As a last post on the subject of correcting the valve timing on the Leak Compound in Befur (prior to “sea trials” later in the year), here we will look at the results from the static (blowing) valve timing tests, and compare to the results prior to rebuild. But first a video of it running on air with the new timing…
I just updated this post to improve the pictures and ordering to allow simpler comparisons between old and new timing data.
For comparison you can see how it ran before here in this post from May 2016
Before and After Comparisons
As you may recall we have developed a process of measuring the “static” valve timing by blowing low pressure air through the engine and listening for the ports opening and closing as the engine is barred over.
We did this before the rebuild and now after the rebuild. The following spreadsheet shows the data we gathered and the pictures provide “before and after” timing diagrams using this data and the Visual Basic program we wrote to analyse the spreadsheet data.
Before and After Pictures
The “before” pictures are in the right column and the “after” pictures are on the left. Note the following:
- General reduction in Admission times (red)
- Much more regular Exhaust timing (~180-deg)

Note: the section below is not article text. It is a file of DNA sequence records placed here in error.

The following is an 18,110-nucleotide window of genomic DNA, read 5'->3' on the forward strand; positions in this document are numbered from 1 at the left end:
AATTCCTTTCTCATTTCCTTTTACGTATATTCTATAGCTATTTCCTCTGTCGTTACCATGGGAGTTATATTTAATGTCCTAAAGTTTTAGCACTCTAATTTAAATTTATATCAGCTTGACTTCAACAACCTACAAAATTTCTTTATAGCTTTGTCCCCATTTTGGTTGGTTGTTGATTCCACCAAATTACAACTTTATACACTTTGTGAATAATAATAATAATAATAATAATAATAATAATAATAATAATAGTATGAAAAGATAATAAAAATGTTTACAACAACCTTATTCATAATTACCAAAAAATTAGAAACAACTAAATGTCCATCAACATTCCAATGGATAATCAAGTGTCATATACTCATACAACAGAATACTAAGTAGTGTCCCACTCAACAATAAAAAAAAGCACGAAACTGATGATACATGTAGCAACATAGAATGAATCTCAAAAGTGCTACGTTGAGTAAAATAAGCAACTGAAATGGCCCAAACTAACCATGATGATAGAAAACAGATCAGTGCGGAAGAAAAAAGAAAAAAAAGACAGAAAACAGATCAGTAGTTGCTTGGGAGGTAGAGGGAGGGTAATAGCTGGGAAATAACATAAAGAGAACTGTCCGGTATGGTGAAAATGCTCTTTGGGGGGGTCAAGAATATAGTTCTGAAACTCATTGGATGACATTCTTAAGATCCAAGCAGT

- No more “overlapping events”, all good in a racing Norton, less so in a steam launch!
- The vast improvement in the HP results (no more overlapping events!)
- The (correct) reduction in admission periods (cut-off) as we notch up (although some delay in lead as a result of the crossed rods configuration)..
- Much improved symmetry between top and bottom timing on LP & HP cylinders
- Astern HP lead is still negative, slightly more adjustment needed on that eccentric..
- Compare the first two pictures to see this all demonstrated on the HP topend running ahead in full gear.
(remember you can click for bigger pictures)
So, I think we can all this progress and argue that the revised valve sizing and timing are a good modification to the standard Leak design. (see last post for updated drawings).
Let’s hope Mr Maltby’s tongue-in-cheek comment “Well it should use a lot less steam Malcolm, let’s hope we haven’t lost too much power!”